Biodegradable plastic

What if plastics could be made from biodegradable material? Just throw the old water bottles and fast-food cutlery in the garbage; bacteria at the dump will eat them, in short order, down to harmless substances.

That goal is still elusive. But we’re getting closer.

The first big step came more than a decade ago when scientists figured out how to make something called polylactic acid, or PLA, from corn. PLA is a polyester that can be used as a basic ingredient in manufacturing almost anything plastic.

By 2011, Coke and Pepsi were touting their decision to replace petroleum-based plastic in their bottles with plastics derived from plant waste and sugar cane. But the plastic still behaved like plastic: It survives for eons in a landfill or floating in the ocean, and leaches out noxious chemicals over time.

Next came bioplastics, made from a range of organic feedstocks. Some promoters call them “compostable,” implying that bioplastics can disintegrate harmlessly in your backyard compost heap along with your potato peels and lawn clippings.

That’s not necessarily so.

To be genuinely biodegradable, an object must be able to be broken down by microbes within a few months into nontoxic substances that other microbes can safely eat. Some bioplastics, but not all, can do that. Certain categories of bioplastics can’t biodegrade at all; others will do so only in industrial facilities dedicated to forcing the process. Sorting and managing bioplastics isn’t something that recycling centers, not to mention individual consumers, show a willingness to do.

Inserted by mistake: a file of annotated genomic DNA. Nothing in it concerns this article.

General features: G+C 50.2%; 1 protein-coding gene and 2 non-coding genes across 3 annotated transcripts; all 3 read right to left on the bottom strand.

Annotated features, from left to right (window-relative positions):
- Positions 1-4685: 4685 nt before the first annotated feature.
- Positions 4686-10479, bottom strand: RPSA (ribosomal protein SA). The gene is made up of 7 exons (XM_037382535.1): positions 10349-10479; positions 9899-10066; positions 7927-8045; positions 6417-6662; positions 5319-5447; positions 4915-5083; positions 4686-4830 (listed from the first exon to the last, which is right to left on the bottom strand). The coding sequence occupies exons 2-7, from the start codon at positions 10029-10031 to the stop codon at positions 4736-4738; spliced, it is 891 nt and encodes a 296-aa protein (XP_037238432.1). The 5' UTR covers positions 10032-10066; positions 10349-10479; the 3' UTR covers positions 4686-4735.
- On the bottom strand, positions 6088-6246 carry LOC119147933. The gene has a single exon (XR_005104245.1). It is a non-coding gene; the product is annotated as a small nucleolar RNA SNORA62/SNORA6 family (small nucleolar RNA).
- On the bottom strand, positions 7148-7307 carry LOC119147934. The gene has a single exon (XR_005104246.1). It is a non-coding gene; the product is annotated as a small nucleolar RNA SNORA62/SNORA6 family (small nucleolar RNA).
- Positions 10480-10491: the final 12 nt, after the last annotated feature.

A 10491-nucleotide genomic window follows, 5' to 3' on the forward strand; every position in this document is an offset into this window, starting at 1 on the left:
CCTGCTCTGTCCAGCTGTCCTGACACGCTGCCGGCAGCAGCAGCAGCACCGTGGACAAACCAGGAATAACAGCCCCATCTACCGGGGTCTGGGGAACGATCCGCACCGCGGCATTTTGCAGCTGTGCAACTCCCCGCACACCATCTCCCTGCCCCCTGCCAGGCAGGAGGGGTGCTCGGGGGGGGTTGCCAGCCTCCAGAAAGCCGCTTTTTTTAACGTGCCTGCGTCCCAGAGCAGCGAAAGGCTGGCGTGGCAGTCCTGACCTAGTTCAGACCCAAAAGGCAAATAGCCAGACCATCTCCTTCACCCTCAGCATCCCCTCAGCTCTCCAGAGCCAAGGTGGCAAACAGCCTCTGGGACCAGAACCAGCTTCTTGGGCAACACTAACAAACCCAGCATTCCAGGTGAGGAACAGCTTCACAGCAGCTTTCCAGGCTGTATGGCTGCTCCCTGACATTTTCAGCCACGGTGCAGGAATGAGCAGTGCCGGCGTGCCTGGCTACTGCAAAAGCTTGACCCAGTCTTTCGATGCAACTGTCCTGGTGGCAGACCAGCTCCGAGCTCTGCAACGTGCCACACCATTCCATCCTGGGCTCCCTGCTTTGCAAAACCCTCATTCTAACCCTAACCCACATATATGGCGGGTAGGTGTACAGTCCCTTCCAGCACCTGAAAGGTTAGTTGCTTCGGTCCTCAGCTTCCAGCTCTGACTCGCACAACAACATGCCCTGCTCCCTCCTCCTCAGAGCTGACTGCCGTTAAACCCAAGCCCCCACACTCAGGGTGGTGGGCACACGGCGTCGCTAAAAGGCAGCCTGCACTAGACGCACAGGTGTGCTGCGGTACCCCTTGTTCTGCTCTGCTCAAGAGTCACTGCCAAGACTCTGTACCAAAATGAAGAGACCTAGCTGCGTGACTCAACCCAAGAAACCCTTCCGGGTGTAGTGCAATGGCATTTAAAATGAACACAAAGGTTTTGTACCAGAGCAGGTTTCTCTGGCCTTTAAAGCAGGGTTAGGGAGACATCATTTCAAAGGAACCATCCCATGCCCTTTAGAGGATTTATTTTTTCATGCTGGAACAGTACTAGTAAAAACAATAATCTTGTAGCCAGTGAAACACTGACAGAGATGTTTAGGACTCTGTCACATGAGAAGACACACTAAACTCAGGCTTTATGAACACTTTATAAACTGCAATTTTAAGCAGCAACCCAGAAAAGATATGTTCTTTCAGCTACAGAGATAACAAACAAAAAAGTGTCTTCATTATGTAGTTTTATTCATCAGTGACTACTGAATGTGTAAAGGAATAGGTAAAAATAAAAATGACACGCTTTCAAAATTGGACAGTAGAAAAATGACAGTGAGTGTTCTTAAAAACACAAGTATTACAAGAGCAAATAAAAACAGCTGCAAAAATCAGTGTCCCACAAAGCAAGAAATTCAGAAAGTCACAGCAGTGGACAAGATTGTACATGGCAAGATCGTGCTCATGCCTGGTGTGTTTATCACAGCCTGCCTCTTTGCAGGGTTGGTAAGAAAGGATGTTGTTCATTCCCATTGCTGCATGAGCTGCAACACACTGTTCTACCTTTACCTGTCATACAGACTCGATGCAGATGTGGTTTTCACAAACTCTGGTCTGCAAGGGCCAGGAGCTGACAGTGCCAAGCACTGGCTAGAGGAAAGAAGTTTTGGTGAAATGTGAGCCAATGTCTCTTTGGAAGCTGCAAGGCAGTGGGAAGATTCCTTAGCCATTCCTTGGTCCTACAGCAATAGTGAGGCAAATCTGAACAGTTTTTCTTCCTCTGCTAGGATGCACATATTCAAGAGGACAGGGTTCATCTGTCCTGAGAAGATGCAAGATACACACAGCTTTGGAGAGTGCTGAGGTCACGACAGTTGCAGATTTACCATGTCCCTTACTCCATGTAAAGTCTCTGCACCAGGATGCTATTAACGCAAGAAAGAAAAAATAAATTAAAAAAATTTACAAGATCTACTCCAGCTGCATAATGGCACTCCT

So, hopes are moving on from bioplastics to “oxo-biodegradable” versions. These are conventional plastics – made from either petroleum or plant sources – to which some common, nontoxic metal salts have been added.

When the plastic is discarded, air and sunlight catalyze a reaction between the salts and the plastic. That process breaks down the plastic’s carbon chains until the plastic’s chemical nature is transformed. The resulting materials decompose further by the usual processes that return leaves and dead bugs to nature.

Many oxo-plastics already meet European and US criteria to be labeled as biodegradable.

Also, the formulation of an oxo-plastic can be fine-tuned to speed or slow decomposition. For example, a plastic sheet used to cover mulch and protect plants over a cold winter could be programmed to dissolve within a few months. Plastic shopping bags could be formulated to last much longer.

It’s a good step, but not the ultimate solution to plastic pollution.

Oxo-biodegradable materials need both oxygen and sunlight to decompose; if buried deeper than a few inches in a landfill, the dissolution can’t happen. Also, oxo-plastics need to be separated from the usual run of recycled materials. Because most towns and recycling operations haven’t stepped up to do that, the Oxo-Biodegradable Plastics Association is urging that all plastics be made as oxo-plastics. That’s also not likely to happen soon.   TJ  

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